The angel adds this statement, “because he will save his people from their sins.”

This statement doesn’t make any sense unless you know what Jesus means. 

First of all, Jesus is the Greek translation of the Hebrew name Yeshua, better known to us as Joshua. So, Jesus and Joshua are the same name. 

These names all mean, “The Lord Saves.”

In the very naming of this baby boy, God is proclaiming that He will bring salvation to His people. 

Indeed, the angel says that Jesus will bring salvation. 

Notice that the angel doesn’t say that Jesus will bring salvation from the Romans, or from oppression, but he says Jesus will bring salvation from sins. This is why Jesus came: to save us from our sins. 

God intervenes through the angel. He intervenes for Mary and Joseph and He intervenes for us. 

Next, Matthew connects the dots for us. He points us thirdly to . . .

III. Isaiah’s Prophecy (vv. 22-23) [on screen]

Let’s read verses 22 and 23 again. 

22 Now all this took place to fulfill what was spoken by the Lord through the prophet:

23 See, the virgin will become pregnant

and give birth to a son,

and they will name him Immanuel,

which is translated “God is with us.”

Matthew is again telling us, “See! Jesus is the One! This is what was prophesied.”

This prophecy is from Isaiah 7:14. 

Matthew wants us to know that Joseph was not the biological father of Jesus and Mary was a virgin. Why is this important? 

First of all, it’s important because it’s miraculous. Mary became pregnant miraculously. God did not take physical form in order to be intimate with Mary. He miraculously put a baby in her womb. It was a miracle!

(pause)

Second, it’s important because it’s a fulfillment of a prophecy given by a prophet of the Lord hundreds of years before Jesus was born. 

That was significant to the Jewish people and it should be significant to us. 

The prophecy confirms that a virgin will become pregnant with a significant child. 

The prophecy says that his name will be Immanuel. 

Obviously, Jesus’ name was Jesus, not Immanuel. The name Immanuel spoke to who Jesus would be: “God with us.”

God Himself had decided to come down to mankind in the form of a human being to be with us. 

Finally, we see the . . .

IV. Jesus’ Birth (vv. 24-25) [on screen]

Look again at verses 24 and 25. 

24 When Joseph woke up, he did as the Lord’s angel had commanded him. He married her 25 but did not have sexual relations with her until she gave birth to a son. And he named him Jesus.

First of all, we see that Joseph obeyed the angel of the Lord. 

This was risky. He had to step out in faith to do that. 

There’s a sermon just in verse 24. When the Lord calls you to obedience, even in the midst of difficulties, will you obey? Oh boy, that’s a sermon!

(pause)

So, Joseph married Mary, but was not intimate with her until after she gave birth to Jesus. 

This was probably a costly decision for Joesph. 

Think about it, others probably did not know about Joseph’s dream of the angel, or if they did they very well may not have believed him. 

Many probably thought that Joseph was marrying an adulterer, who was perhaps carrying someone else’s child. Yet, Joseph trusted God.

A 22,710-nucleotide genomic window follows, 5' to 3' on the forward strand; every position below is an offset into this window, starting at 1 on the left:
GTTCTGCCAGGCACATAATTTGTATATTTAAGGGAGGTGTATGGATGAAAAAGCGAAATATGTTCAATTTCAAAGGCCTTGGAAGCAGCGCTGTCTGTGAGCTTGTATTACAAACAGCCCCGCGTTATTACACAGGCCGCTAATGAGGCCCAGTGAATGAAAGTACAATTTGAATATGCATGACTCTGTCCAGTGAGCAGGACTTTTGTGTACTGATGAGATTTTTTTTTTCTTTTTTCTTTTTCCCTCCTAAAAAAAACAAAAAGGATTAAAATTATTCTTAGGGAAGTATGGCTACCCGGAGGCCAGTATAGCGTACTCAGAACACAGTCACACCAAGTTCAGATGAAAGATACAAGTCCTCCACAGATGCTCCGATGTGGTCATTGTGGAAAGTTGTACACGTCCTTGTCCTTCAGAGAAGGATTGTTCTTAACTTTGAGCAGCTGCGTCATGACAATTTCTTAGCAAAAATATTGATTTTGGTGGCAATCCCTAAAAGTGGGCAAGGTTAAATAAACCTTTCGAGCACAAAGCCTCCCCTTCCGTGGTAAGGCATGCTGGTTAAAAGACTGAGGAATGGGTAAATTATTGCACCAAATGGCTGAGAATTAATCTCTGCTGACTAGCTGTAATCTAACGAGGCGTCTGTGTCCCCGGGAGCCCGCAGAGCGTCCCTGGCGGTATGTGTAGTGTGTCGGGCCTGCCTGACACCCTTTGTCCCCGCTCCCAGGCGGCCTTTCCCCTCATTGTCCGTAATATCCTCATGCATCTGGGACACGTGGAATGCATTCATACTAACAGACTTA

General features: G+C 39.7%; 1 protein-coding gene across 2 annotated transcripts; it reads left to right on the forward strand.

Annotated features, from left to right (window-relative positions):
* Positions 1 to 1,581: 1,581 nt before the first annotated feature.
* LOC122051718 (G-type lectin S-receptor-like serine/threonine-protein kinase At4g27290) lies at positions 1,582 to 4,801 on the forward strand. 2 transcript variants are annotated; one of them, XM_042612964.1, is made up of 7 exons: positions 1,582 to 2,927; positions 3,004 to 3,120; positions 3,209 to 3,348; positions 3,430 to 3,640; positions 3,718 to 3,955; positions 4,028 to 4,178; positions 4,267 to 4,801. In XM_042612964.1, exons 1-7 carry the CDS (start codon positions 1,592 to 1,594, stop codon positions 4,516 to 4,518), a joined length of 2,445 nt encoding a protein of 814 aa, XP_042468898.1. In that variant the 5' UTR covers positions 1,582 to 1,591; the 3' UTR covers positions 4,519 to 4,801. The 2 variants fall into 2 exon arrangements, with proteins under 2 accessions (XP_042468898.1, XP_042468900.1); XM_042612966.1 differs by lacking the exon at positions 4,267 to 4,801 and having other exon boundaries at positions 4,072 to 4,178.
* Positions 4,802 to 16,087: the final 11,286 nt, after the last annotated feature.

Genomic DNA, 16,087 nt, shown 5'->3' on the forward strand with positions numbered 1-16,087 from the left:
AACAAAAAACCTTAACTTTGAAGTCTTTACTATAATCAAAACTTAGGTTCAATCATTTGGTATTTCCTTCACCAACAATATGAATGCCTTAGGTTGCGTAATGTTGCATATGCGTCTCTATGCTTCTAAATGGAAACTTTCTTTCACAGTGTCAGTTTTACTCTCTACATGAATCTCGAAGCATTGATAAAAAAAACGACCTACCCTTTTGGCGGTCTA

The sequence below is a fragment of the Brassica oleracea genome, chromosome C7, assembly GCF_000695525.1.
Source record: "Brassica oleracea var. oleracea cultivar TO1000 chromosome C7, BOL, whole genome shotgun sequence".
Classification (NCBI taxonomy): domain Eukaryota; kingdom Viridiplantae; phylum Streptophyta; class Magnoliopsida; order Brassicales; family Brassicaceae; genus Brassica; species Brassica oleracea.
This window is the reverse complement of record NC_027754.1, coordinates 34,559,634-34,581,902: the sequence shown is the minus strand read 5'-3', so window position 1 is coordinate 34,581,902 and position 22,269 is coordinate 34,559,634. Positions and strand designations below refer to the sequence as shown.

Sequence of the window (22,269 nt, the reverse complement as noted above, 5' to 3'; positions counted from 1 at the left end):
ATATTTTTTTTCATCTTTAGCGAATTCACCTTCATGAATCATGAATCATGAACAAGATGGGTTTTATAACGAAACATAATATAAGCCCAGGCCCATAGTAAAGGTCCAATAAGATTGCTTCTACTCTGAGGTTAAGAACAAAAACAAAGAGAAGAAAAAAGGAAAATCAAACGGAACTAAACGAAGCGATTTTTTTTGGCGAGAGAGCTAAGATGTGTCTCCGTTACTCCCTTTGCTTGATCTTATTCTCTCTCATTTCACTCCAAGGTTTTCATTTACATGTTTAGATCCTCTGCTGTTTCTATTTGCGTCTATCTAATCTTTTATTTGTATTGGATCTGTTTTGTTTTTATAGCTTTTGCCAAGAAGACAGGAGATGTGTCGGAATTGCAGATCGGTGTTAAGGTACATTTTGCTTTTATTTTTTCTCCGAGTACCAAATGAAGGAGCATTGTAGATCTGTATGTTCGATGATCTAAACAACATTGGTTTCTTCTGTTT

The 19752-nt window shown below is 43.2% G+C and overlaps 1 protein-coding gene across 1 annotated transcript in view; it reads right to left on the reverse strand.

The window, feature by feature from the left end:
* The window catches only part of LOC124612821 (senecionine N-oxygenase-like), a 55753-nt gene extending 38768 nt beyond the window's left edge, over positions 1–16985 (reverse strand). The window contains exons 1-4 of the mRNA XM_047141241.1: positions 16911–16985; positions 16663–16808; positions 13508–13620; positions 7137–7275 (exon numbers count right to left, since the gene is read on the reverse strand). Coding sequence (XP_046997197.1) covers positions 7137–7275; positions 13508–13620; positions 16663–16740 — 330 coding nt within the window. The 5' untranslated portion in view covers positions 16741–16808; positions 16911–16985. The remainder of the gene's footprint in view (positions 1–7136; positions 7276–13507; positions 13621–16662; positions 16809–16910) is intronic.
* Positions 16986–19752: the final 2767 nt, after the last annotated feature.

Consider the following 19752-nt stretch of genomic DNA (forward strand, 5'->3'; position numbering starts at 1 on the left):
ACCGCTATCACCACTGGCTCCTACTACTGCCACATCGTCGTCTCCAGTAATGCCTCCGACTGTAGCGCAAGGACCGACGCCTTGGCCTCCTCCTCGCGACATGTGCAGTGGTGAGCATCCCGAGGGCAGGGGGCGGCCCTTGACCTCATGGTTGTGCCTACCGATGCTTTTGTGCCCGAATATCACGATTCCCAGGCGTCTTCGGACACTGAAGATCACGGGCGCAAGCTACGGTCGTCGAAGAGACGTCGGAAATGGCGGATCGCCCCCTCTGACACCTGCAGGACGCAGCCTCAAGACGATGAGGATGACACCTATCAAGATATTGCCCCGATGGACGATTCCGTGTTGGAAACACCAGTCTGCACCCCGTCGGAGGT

When she did give birth to her son, they named Him Jesus; they named Him “The Lord Saves.”

All that Isaiah prophesied would come true. All that the angel told Joseph would come to pass did come to pass.

Jesus came to earth to save sinners. 

The unique birth of Jesus is one of the greatest miracles in all the Bible. We call the coming of Jesus as a human child, “The Incarnation.”

Jesus came as God incarnate; in human form. 

Because He was born from a woman, He was a human being. He could identify with us. He knew what it was like to be human. 

Because He was the Son of God, He was fully divine, possessing the fullness of God, as we will see later in the book of Matthew. 

He was 100% God and 100% human. 

David Platt says this of the incarnation:

There are other ways Jesus could have come into the world. On the one hand, if He had come without any human parent, then it would have been hard for us to imagine or believe that He could really identify with us. On the other hand, if He had come through two human parents—a biological mother and a biological father—then it would be hard to imagine how He could be fully God since His origin would have been exactly the same as ours.

However, Jesus did come as Matthew described. He came miraculously. He came in fulfillment of the prophecies and He came to save sinners.

Concluding Thoughts:

Matthew makes it clear that when God makes a promise, He intends to keep it; and Jesus was the fulfillment of the coming of the Messiah, through a virgin. 

God would continue to work out His promises through Jesus, the Messiah. 

That brings us to our bottom line:

Bottom Line: God’s promise of redemption would begin with the birth of Jesus.   [on screen]

(repeat)

God’s people were looking forward to this moment. They were waiting on a Redeemer. He had finally come. 

Today, we must also recognize that God is redeeming people through Jesus Christ. 

Challenge yourself this week in the following ways:

Weekly Challenge: [on screen]

  1. Consider the impact of the birth of Jesus on your life.   [on screen]

How has your life been changed by the birth of Jesus Christ?

How are you different?

How would your life differ if Jesus had never come?

  1. Consider the impact of the birth of Jesus on our church.  [on screen]

Would our church look differently if Jesus had never come?

Could we carry on as we are now?

Where are we putting our energy, finances, and our passions as a church?

We must be changed by the coming of Jesus, and calling others to change because of the coming of Jesus!

Closing:

If you’ve not been changed by the power of Jesus, call out to Him today. 

If you’ve professed change because of Jesus, live that way starting today. 

(Gospel Presentation)

(Closing Prayer)

Invitation Song – Jesus Paid It All

Benediction:

Please be in prayer for VBS this week! Pray that God will bless our volunteers and draw children to Himself. 

Tonight we conclude our series, “On Mission Every Day.”  We will talk about some of the challenges related to living on mission and share some concluding thoughts. I hope you’ll join us at 5:30. 

Let’s dismiss by singing the Doxology. 

(Sing Doxology)